aren't they? What on earth are they doing that for?
See, the sad thing is that in my world,
things sort of tend to have to have values.
I mean, where would you stand with these?
Are they worth hundreds, thousands, tens of thousands?
That's an interesting point because, to my knowledge,
none has ever been sold.
Well, I don't think we'd have got any for our £400
-to put in our auction...
-No, no, I think the way you go on, Margaret,
you could probably negotiate your way round one of these.
So, as Phil has neatly brought us back to the subject of shopping,
half a mile away, Sergeant Hewer and second-in-command Catherine
have come to Caroline's antique shop,
armed with their remaining £112.
-Why are you laughing?
-Well, it looks comical!
-My bowler. What?
It looks very comical.
And surprise-surprise, it's another sign that's turned their heads.
-Your Lyons' Tea sign?
-Oh, the Lyons' Tea sign?
-Erm, that would be £130.
What would your best price be, Caroline?
Well, us poor shopkeepers, you know, it's a hard life.
No, I could come down to 110,
but that really is my rock bottom, truly.
Can I take my advisor, who knows everything,
just for a walk around the shop? We'll come back with an answer.
I think Nick's met his match in Caroline.
I would be happy to buy that at sort of £60-£80,
-but she's not going to go anywhere near that, so...
-She's not moving, is she?
I fear you could be right there, Catherine.
Look, I'll tell you what, 100 for the sign, and then you can run away.
-100 for the sign?
-Shall we toss, yes or no?
No, I think we need to make a decision that we're comfortable with.
Catherine, I am tossing for it. Hold my stick.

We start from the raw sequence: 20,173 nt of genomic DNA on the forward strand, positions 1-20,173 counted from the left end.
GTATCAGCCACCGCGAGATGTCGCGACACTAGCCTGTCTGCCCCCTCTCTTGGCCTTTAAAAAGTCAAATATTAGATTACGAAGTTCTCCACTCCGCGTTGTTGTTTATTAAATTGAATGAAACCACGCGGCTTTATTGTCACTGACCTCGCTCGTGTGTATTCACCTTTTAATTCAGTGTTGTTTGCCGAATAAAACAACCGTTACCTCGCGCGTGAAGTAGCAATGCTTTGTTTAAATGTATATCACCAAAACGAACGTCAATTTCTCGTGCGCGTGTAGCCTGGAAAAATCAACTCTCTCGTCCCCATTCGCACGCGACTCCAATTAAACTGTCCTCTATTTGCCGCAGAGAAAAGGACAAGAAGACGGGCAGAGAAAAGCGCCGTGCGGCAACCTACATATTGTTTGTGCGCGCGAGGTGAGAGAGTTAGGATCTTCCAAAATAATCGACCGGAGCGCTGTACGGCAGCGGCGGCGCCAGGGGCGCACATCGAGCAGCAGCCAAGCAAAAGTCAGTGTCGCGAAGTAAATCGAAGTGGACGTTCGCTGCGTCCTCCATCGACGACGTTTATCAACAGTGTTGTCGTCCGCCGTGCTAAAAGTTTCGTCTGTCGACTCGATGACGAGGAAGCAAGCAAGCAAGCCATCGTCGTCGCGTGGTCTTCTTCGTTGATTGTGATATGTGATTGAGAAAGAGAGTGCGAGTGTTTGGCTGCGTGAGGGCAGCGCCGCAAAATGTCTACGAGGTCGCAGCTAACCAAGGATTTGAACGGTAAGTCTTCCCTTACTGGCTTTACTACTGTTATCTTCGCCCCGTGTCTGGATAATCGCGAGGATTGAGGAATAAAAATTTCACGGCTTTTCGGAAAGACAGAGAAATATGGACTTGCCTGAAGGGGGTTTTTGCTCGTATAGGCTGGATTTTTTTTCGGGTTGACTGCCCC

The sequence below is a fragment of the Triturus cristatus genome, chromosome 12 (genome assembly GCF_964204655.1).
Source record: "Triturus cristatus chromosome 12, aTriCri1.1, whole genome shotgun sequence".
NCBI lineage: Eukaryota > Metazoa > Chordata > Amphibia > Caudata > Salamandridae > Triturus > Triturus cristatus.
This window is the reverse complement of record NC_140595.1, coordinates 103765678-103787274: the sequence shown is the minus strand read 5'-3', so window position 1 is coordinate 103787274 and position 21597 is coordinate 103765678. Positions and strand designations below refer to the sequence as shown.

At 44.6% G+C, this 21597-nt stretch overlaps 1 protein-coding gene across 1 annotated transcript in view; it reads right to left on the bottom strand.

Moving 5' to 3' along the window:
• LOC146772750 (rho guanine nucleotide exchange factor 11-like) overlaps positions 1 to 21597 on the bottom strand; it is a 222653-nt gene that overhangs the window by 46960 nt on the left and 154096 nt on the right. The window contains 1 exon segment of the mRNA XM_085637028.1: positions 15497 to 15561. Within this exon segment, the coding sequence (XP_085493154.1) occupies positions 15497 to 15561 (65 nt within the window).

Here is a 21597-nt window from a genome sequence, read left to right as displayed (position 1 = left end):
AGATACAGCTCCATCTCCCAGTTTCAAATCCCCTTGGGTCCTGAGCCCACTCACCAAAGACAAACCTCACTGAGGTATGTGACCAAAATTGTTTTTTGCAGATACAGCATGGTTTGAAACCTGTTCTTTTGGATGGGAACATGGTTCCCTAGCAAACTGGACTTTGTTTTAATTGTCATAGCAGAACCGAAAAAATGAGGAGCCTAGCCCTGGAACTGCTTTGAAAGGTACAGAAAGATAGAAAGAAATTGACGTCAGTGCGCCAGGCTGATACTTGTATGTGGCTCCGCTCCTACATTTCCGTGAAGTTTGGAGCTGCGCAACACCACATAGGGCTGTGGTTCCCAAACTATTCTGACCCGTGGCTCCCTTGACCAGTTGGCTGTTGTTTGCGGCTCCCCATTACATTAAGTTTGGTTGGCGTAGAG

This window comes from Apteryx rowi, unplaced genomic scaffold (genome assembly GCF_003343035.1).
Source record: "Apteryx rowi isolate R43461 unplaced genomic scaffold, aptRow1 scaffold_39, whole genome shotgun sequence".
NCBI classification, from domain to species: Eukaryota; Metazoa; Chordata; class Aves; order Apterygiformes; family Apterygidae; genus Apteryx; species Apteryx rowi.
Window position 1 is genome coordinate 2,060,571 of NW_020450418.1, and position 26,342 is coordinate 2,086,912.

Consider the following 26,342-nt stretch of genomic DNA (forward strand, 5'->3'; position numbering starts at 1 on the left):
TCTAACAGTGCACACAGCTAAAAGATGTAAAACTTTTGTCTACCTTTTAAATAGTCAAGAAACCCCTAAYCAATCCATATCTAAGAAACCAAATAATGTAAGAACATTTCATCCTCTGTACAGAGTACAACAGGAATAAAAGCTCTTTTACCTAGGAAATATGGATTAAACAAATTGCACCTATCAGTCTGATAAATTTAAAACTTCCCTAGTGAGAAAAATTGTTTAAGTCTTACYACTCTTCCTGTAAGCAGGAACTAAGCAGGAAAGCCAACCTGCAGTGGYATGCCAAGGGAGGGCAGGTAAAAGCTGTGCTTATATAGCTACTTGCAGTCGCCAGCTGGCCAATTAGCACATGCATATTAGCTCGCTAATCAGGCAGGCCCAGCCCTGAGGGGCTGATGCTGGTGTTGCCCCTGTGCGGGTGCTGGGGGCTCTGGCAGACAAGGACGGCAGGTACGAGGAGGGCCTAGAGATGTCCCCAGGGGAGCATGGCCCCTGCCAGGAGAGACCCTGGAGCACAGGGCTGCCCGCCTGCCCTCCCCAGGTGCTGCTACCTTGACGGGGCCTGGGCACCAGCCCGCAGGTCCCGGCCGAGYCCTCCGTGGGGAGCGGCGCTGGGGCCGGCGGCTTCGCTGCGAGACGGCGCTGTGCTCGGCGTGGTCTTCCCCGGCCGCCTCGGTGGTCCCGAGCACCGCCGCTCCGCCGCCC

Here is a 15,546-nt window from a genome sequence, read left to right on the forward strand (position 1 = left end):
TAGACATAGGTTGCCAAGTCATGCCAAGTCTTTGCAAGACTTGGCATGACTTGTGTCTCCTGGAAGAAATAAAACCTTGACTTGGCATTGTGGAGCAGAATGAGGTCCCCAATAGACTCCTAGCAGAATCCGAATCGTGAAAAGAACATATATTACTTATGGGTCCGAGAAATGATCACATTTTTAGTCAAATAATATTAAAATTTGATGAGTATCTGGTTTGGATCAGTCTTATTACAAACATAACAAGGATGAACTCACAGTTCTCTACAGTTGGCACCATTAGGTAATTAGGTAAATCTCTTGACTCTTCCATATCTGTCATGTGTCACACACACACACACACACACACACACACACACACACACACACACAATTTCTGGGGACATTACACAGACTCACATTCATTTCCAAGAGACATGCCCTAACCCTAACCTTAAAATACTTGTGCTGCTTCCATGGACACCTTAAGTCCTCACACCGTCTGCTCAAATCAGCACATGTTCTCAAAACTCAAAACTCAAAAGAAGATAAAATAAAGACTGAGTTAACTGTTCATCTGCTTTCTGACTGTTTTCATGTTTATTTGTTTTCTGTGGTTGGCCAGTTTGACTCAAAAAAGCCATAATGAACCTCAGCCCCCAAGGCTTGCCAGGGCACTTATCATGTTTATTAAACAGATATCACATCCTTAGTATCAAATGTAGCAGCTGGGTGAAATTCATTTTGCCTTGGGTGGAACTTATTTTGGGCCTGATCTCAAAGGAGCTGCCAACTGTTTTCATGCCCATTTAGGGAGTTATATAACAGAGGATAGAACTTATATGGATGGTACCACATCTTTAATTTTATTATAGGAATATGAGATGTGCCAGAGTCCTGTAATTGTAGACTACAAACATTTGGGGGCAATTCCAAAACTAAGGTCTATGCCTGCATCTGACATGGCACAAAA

Oh, you're in control now.
-Can we go for 95?
-There we go, look.
-Heads, we buy it. There you go, £100.
-And it's heads.
It's on my head.
The sale might be down to Nick,
but it looks like the dirty work is being left to poor old Catherine.
-What about over here?
-Give me a chance to get there!
-That's what I said, that's scratching.
Well, that's enamel. But look at that.
That comes off and that looks lovely, you see?
D'you want to do some?
My scrubbing days are over.
-A bit more elbow grease at the bottom.
-You're a real...
..taskmaster, aren't you? I bet Margaret's not doing this!
Oh, I shouldn't think so for a minute!
Sign scrubbed to Sergeant Hewer's satisfaction,
the shopping is complete,
and it's off to Sham Castle, overlooking Bath,
the perfect spot for our teams to compare their treasures.
Oh, they've been round scrap metal shops, haven't they?
You are just horrible, Philip Serrell, I don't love you anymore.
-Don't fall out now, folks.
-We haven't finished yet.
An easel with a whole load of old paint on it.
-Trench art, made in the trenches of the Somme.
-We've got more.
I think you probably should have stopped.
-We've got an underground sign.
How much was your Lyons' Tea sign?
-How much d'you think we would have paid for that?
No, we'd have gone 40 quid for that.
-In that state?
-Yeah, we'd have gone definitely 40 quid.
That's the patina, that makes it genuine, that's £100 worth.
At trade that's going to go out for maybe £180, is that right?
Right, OK, and how much is the easel?
-The easel was a particularly good buy.
Erm, rescued from the studio, perhaps of Lucien Freud,
we're not absolutely sure about that.
-Absolutely completely deluded.
And the pots, and the brushes.
And the pots and the brushes?
-Oh, well, that makes a huge difference!
Let's see what you've got then, Margaret.
Oh, come along.
Is that it?!
I don't think he's impressed.
How much did you spend?
- They were £5. - You said he was mean.
- Parsimonious is the word.
-We were careful.
We've got a lovely little etui, silver.
-Etui? Is it an etui?
-Or is it a vesta case?
-No, it's not a vesta case.
- Can I pick this up? - Yeah, yeah, yeah.
-So, this has got the...
-You said he was mean, mean, mean.
-Don't break it.
That is beautifully chased. No, it's lovely.
-Look at this.
-This is Margaret's...
-Yeah, we saw that. We saw that.
This is mine, - a load of old cobblers, this is.
And the lovely shoe.
And the shoe. The shoe was 15 and the poster was 20.
35 quid, that was.
Are you impressed?
Right, come on, then.
Banter aside, what do they really think of the competition?
-What do you reckon?
-Mean comes to mind.
-It's all a bit quirky, their stuff, isn't it?
I mean, I like quirky and I like their things,
but if they've spent nearly 350, £400 on that lot,
I think they've spent a lot of money
on things that perhaps I wouldn't have bought for that sort of money.
Tell me we'll win. Catherine?
I'm not that confident now because they spent so little.